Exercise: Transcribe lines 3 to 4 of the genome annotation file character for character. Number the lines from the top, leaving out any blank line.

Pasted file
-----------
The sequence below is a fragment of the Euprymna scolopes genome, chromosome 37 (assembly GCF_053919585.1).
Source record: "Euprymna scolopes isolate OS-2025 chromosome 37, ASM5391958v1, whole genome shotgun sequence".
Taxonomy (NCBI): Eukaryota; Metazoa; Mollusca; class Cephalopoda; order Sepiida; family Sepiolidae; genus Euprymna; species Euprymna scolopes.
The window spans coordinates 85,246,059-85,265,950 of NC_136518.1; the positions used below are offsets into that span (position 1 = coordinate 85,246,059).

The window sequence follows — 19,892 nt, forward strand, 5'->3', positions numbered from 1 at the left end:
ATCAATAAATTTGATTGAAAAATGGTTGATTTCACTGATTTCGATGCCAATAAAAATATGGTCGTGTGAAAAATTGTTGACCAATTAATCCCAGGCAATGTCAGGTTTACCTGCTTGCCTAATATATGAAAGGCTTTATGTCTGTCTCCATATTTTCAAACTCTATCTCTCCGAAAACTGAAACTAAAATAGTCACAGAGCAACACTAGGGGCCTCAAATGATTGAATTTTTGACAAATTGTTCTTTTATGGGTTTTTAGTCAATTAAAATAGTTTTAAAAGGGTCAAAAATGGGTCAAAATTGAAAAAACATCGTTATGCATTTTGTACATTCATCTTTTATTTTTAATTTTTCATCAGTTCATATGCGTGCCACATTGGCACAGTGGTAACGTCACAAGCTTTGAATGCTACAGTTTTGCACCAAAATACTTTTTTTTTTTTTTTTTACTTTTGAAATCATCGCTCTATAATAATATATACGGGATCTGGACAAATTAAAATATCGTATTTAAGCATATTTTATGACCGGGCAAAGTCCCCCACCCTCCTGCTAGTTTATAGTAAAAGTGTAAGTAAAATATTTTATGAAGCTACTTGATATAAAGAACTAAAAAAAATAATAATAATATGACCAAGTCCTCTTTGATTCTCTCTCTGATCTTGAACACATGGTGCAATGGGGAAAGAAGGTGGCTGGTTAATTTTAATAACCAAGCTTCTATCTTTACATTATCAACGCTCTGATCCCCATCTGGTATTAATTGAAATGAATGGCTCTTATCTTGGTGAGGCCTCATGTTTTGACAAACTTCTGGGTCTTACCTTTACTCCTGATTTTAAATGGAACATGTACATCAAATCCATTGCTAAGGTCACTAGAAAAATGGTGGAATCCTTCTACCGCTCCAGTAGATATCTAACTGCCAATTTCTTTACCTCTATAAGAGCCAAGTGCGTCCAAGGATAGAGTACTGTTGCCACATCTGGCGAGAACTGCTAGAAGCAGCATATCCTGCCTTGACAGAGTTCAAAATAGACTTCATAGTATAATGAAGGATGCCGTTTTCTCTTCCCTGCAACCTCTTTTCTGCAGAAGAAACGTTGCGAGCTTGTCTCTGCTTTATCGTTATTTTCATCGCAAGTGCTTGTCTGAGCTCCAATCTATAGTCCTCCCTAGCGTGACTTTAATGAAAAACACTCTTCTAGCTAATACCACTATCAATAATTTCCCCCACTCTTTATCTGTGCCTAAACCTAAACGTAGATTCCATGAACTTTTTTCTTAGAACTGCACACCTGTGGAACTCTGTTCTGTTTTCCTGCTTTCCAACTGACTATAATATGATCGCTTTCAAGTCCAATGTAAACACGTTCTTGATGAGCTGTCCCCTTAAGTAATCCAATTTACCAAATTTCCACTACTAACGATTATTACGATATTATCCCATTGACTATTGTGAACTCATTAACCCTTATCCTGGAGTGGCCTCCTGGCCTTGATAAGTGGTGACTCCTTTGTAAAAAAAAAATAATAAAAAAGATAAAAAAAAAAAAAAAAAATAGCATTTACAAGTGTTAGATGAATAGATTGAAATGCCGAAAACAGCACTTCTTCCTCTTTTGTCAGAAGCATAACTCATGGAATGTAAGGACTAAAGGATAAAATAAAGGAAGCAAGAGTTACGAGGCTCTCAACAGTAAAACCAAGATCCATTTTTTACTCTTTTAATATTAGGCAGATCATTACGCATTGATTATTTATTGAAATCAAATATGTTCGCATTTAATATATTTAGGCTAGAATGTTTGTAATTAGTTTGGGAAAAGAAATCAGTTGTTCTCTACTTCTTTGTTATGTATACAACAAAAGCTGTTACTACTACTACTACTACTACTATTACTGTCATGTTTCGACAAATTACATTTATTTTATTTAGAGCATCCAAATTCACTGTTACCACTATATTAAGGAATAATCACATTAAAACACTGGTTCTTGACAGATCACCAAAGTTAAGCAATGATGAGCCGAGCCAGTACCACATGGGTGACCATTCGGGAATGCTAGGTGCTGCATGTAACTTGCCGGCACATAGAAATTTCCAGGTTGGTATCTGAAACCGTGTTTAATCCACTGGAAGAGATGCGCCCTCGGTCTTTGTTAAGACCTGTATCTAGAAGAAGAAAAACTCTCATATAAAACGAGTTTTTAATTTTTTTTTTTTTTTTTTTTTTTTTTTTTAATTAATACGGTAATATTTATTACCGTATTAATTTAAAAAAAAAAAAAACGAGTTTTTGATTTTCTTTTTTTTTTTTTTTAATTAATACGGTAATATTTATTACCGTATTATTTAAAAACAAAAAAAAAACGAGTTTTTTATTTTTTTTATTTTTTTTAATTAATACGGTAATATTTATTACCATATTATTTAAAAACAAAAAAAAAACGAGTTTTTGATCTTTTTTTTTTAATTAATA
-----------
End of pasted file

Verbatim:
Taxonomy (NCBI): Eukaryota; Metazoa; Mollusca; class Cephalopoda; order Sepiida; family Sepiolidae; genus Euprymna; species Euprymna scolopes.
The window spans coordinates 85,246,059-85,265,950 of NC_136518.1; the positions used below are offsets into that span (position 1 = coordinate 85,246,059).